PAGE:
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Innovation Economy

In the sharing economy, a rift over worker classification

Jenny Payette, a senior client manager for the startup Alfred, delivers a customer’s dry cleaning in the South End.

Lane Turner/Globe Staff

Jenny Payette, a senior client manager for the startup Alfred, delivers a customer’s dry cleaning in the South End.

The worker of the future will be fast, flexible, and available the instant a customer clicks a button on a smartphone screen.

But the worker of the future will not be an employee — at least if some of today’s fastest-growing and best-funded startups have their way. They’re positioning themselves as “technology platforms” that simply connect people with independent chauffeurs, house cleaners, or errand-runners. For the most part, the armies of workers that companies like Uber or TaskRabbit are assembling — often after screening interviews, background checks, and training programs — are treated as independent contractors and receive no benefits.

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A class-action lawsuit filed this summer in Massachusetts and California courts is challenging that. The suit asserts that Uber improperly classifies its drivers, who own their cars and use Uber’s smartphone app to get work, as independent contractors. No sick time, no health insurance, no 401(k) contributions.

And the case is creating anxiety for other startups providing on-demand services, typically using websites or mobile apps.

Rightfully so, says Russell Beck, an attorney with Beck Reed Riden LLP in Boston. Massachusetts puts the burden on employers to rebut “a strong presumption that the individual is an employee,” Beck explains. The central legal question: whether the individual is performing a task “outside of the usual course of the employer’s business.”

A plumber who fixes a leaky faucet at Uber’s office is an independent contractor. But “anyone who is driving a car for Uber is performing precisely the service that Uber provides in the usual course of its business,” Beck says, and thus is probably considered an employee in the state.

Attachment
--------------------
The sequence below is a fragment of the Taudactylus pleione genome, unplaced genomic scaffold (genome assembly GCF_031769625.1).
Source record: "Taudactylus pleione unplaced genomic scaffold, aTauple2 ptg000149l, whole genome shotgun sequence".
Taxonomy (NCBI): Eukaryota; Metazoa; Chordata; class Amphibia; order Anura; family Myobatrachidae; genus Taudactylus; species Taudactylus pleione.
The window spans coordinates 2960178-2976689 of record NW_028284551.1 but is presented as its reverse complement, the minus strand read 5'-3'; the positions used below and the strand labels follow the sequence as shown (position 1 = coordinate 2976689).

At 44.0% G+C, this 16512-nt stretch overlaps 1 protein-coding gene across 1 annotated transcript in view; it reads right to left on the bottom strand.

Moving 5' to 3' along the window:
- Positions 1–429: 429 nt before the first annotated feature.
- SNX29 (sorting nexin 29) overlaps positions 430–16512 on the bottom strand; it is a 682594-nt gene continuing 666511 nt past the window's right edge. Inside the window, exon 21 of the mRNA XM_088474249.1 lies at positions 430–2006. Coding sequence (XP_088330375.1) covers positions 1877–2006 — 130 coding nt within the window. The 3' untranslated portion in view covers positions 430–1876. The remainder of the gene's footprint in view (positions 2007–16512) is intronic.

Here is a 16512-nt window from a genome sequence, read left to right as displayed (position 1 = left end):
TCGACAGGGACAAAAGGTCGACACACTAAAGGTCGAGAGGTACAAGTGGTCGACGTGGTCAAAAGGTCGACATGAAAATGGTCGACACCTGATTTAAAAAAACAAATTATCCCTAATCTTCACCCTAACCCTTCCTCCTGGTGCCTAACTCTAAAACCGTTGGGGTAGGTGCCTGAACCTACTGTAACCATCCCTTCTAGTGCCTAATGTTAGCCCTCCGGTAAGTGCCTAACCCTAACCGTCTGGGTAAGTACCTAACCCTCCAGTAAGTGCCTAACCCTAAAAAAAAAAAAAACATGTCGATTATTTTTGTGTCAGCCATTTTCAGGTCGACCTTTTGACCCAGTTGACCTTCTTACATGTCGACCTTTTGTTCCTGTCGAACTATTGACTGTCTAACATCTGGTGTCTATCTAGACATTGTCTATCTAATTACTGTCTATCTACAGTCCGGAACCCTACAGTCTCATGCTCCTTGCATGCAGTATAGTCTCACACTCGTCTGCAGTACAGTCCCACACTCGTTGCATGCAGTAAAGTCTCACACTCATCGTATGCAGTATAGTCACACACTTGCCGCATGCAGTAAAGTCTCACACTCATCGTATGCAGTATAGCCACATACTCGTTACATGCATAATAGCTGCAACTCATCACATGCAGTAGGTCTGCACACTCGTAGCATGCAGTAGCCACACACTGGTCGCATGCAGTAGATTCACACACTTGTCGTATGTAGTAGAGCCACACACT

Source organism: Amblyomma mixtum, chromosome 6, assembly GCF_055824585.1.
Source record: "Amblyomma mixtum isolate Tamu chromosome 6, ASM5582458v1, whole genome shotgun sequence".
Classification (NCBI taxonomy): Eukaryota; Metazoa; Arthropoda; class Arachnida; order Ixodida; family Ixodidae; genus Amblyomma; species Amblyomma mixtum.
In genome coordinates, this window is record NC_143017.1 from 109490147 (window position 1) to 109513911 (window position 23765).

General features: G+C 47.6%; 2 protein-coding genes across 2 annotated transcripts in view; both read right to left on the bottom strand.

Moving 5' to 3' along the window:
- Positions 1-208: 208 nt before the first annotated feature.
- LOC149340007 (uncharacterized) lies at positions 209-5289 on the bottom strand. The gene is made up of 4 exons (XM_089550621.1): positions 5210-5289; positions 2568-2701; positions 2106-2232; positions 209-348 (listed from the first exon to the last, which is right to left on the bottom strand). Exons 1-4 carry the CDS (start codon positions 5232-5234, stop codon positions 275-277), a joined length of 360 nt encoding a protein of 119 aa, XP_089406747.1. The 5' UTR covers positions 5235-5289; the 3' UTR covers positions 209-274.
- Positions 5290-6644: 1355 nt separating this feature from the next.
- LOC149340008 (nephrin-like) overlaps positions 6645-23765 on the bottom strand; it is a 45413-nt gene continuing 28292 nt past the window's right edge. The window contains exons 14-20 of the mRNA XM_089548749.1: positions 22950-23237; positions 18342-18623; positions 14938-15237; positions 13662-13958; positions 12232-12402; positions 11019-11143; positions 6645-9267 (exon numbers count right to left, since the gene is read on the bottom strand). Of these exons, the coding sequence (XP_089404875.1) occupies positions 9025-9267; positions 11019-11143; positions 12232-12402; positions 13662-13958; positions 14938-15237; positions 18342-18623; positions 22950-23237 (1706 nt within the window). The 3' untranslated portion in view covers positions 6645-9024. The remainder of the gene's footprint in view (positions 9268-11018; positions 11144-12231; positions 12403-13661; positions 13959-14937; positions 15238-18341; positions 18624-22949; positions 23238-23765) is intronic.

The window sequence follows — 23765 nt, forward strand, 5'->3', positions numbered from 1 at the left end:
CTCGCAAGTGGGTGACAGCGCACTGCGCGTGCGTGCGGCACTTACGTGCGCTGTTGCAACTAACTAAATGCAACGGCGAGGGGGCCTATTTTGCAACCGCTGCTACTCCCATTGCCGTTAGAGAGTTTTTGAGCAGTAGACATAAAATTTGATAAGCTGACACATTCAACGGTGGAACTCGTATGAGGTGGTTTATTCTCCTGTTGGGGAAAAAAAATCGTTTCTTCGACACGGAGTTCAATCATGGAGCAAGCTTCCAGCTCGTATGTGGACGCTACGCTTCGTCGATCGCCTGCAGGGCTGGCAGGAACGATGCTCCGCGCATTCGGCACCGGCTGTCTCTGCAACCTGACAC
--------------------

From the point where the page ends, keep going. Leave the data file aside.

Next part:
And that may also go for someone who does grocery shopping and deliveries for Instacart, or cleans houses for Handybook.

For consumers, these services can be fantastic. For example, I needed someone to come to my house in a hurry to do some preparty clean-up. I booked a cleaner on Friday night through Handybook, and someone super-competent was at my door at 2 p.m. the next day.

Two hours of cleaning cost me $66, which felt like a good deal given the streamlined process and quick turnaround. (Handybook takes a 20 percent cut of the total, and passes the rest along to the cleaner.)

When you talk to entrepreneurs building these companies, they describe themselves as intermediaries who connect people with service providers. TaskRabbit, founded in Cambridge but now based in San Francisco, can find someone to assemble some Ikea furniture at your home or office. But such a worker and all the company’s other “Taskers” are “simply users of our platform and not our agents, consultants, or employees,” explains Jamie Viggiano, senior director of marketing.